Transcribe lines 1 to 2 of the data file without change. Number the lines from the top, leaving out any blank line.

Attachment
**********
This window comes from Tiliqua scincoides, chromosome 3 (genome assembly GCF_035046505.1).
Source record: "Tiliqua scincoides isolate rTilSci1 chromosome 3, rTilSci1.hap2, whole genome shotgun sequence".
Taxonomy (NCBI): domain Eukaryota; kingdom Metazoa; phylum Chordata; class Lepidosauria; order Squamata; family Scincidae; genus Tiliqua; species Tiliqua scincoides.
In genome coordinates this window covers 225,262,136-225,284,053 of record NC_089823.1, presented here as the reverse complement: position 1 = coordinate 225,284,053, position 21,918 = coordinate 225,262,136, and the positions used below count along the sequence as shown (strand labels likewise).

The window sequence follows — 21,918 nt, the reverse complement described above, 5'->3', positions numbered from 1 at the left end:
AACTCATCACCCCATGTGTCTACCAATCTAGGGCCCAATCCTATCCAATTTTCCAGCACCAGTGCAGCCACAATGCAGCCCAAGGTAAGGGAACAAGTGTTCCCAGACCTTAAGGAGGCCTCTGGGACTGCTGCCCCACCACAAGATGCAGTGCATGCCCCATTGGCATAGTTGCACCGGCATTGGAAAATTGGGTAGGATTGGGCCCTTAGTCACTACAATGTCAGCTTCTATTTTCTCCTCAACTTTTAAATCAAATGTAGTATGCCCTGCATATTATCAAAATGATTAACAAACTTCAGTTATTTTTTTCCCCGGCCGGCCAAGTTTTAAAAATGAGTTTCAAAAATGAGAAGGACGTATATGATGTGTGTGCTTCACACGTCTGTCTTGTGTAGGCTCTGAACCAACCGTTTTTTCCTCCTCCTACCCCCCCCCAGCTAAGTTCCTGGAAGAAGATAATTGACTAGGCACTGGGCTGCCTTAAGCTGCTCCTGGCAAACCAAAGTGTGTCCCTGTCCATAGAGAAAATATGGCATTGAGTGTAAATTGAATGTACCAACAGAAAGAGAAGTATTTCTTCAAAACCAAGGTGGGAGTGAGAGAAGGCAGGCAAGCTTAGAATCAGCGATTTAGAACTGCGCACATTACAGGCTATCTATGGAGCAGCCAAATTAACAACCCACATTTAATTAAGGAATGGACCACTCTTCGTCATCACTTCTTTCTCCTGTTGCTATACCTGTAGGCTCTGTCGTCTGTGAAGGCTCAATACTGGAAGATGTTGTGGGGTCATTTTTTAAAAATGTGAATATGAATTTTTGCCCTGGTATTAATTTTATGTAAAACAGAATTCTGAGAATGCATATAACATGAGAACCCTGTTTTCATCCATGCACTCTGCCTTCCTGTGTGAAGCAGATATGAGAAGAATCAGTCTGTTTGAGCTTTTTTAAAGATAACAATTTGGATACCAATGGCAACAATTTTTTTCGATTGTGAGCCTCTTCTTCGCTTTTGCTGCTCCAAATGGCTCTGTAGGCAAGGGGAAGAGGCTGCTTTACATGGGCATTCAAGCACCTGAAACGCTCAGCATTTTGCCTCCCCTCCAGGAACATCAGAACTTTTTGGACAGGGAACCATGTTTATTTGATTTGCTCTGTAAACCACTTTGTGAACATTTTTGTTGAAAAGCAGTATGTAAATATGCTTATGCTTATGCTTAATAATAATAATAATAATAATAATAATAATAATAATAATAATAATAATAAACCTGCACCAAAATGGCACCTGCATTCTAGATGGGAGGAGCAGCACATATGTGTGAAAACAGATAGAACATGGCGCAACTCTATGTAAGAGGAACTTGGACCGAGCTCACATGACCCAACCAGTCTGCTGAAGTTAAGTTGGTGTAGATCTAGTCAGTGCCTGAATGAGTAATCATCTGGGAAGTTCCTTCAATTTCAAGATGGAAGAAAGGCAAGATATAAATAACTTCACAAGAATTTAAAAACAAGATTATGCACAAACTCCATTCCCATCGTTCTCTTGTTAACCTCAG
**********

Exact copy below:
This window comes from Tiliqua scincoides, chromosome 3 (genome assembly GCF_035046505.1).
Source record: "Tiliqua scincoides isolate rTilSci1 chromosome 3, rTilSci1.hap2, whole genome shotgun sequence".